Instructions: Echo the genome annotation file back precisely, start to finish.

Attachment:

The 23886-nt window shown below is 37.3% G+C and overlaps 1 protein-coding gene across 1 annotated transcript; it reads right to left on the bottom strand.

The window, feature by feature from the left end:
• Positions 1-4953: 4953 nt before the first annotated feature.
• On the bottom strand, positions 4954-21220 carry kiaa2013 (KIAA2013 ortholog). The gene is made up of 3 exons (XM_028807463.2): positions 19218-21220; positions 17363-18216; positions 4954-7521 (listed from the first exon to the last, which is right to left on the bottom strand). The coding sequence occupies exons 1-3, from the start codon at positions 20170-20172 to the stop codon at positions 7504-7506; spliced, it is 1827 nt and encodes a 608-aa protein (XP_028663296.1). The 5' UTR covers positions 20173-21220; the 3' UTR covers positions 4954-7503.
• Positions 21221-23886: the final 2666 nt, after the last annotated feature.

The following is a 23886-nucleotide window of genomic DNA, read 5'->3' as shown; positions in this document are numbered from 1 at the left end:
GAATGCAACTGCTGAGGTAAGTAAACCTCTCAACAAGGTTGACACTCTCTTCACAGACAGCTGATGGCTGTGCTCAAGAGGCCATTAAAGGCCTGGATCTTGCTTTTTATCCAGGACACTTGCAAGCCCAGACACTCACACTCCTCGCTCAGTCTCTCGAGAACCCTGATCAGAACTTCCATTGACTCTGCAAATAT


The 23886-nt window shown below is 37.3% G+C and overlaps 1 protein-coding gene across 1 annotated transcript; it reads right to left on the bottom strand.

The window, feature by feature from the left end:
• Positions 1-4953: 4953 nt before the first annotated feature.
• On the bottom strand, positions 4954-21220 carry kiaa2013 (KIAA2013 ortholog). The gene is made up of 3 exons (XM_028807463.2): positions 19218-21220; positions 17363-18216; positions 4954-7521 (listed from the first exon to the last, which is right to left on the bottom strand). The coding sequence occupies exons 1-3, from the start codon at positions 20170-20172 to the stop codon at positions 7504-7506; spliced, it is 1827 nt and encodes a 608-aa protein (XP_028663296.1). The 5' UTR covers positions 20173-21220; the 3' UTR covers positions 4954-7503.
• Positions 21221-23886: the final 2666 nt, after the last annotated feature.

The following is a 23886-nucleotide window of genomic DNA, read 5'->3' as shown; positions in this document are numbered from 1 at the left end:
GAATGCAACTGCTGAGGTAAGTAAACCTCTCAACAAGGTTGACACTCTCTTCACAGACAGCTGATGGCTGTGCTCAAGAGGCCATTAAAGGCCTGGATCTTGCTTTTTATCCAGGACACTTGCAAGCCCAGACACTCACACTCCTCGCTCAGTCTCTCGAGAACCCTGATCAGAACTTCCATTGACTCTGCAAATAT